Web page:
Essentially, the Appeals Council will be looking to determine if they disagree with the decision that the ALJ has made, or if there was any errors found with the hearing proceedings. 

If they find that they agree with the ALJ decision, and there was no issue with the hearing, they’ll deny your request for a review. 

If they find that they do not agree with the ALJ’s ruling, or that there was trouble with the hearing, they would opt to review your case. 

With this review they can either

-Determine the outcome of your claim or

-Send your claim back to the ALJ for further review

The most common outcome for claims brought to the Appeals Council is a denial to review. The next most common outcome is having your claim sent back to an ALJ. On average 10% of claims are sent back to an ALJ -Your best chance of winning an appeal is at the ALJ stage, so this would be the ideal outcome. 

If your case is denied, there is one final level of appeal available. 

Level 4: Federal Court Review

The fourth, and final, stage of appeals is a federal court review.  

At this stage, you would be filing a lawsuit in the U.S. District Court against Social Security. 

While this stage is available to those who are denied a review by the Appeal Council, fewer than 1% of claimants actually do it. 

The reasoning for this being

-Suing the SSA can be expensive and time consuming. If you have reached this stage, you have likely committed years to your appeal already. 

-Many disability lawyers do not take appeals to the federal court level.

Can You Speed Up the Appeal Process?

If you’ve been keeping track,

the average estimated time for an SSDI appeal, from just the reconsideration to an ALJ hearing, is 16 months. 

The 2024 total average time for an SSDI claim, from initial application, through the appeals, to a final decision, is 22 months.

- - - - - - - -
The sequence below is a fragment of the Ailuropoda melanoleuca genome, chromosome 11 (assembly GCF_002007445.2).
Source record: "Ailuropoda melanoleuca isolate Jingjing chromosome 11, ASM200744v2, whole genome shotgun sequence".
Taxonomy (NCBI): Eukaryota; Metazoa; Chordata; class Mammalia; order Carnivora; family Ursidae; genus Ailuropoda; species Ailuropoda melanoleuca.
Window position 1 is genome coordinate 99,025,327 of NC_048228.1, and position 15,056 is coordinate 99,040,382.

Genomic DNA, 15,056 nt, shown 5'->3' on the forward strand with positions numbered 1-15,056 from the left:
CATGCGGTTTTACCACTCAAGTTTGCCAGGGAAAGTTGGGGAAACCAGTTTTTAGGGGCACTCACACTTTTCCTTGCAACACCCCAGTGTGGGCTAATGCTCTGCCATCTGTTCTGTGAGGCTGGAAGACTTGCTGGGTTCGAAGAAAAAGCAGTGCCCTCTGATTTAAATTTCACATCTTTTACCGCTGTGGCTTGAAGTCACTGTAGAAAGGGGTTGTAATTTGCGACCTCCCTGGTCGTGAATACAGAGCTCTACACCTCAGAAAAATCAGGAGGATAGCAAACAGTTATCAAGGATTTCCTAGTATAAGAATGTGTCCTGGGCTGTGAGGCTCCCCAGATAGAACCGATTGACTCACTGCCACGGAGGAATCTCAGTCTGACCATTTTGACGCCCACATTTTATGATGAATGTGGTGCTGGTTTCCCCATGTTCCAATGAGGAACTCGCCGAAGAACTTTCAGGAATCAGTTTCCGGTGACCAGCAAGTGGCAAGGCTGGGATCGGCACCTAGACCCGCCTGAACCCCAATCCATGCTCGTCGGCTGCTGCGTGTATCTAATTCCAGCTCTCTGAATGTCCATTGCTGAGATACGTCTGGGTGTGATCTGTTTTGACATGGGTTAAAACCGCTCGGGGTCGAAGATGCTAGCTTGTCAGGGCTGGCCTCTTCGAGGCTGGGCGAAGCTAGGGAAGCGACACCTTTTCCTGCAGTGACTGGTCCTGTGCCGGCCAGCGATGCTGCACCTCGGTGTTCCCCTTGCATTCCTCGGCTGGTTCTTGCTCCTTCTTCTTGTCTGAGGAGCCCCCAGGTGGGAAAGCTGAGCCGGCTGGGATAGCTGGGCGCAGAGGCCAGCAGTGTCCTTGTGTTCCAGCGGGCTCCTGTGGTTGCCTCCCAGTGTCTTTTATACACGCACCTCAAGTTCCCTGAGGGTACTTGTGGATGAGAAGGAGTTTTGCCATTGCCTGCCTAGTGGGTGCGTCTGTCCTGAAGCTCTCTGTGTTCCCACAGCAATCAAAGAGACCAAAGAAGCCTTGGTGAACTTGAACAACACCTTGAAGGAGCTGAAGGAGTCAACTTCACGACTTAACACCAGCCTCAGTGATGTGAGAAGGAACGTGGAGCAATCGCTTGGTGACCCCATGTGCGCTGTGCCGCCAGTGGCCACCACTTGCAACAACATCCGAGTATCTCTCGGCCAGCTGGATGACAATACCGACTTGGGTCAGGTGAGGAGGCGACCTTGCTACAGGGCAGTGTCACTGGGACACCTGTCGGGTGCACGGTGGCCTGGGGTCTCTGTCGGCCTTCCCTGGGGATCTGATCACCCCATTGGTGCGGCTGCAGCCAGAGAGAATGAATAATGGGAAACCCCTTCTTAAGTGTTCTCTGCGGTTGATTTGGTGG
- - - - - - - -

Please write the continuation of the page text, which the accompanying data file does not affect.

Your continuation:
Can you speed this up?

Generally, and unfortunately, not really. 

To ensure that your claim is being processed through the appeal process as quickly as possible, you can make sure you stay on top of deadlines, paperwork, and contact with the SSA. 

This can be done by

-Filing your appeals as soon as you can, rather than waiting until the end of the 60 day deadline.

-Filing your appeals correctly, making sure you are thorough with your paperwork so everything is submitted correctly the first time. 

-Keeping up with any SSA requests. The administration may reach out to you during the appeals process to request information. In these situations, a timely response can help keep your claim progressing through their system. 

Does Legal Representation Make a Difference?

It is not required that you have legal representation at any stage of your SSDI claim or appeal. However, having a disability lawyer has been proven to increase the changes of an approval. 

Your lawyer would assist with maintaining deadlines for you, making sure that any necessary paperwork is completed correctly and submitted before the 60 day deadlines. 

They would also be able to prep you for your ALJ hearing, and represent you when the time comes. 

Looking for representation?

Victory Disability is a nationwide law firm. We specialize in helping disabled workers get the benefits that they have earned and deserve. There is no fee unless we win your claim. To see if we can assist you, take our free evaluation by clicking here.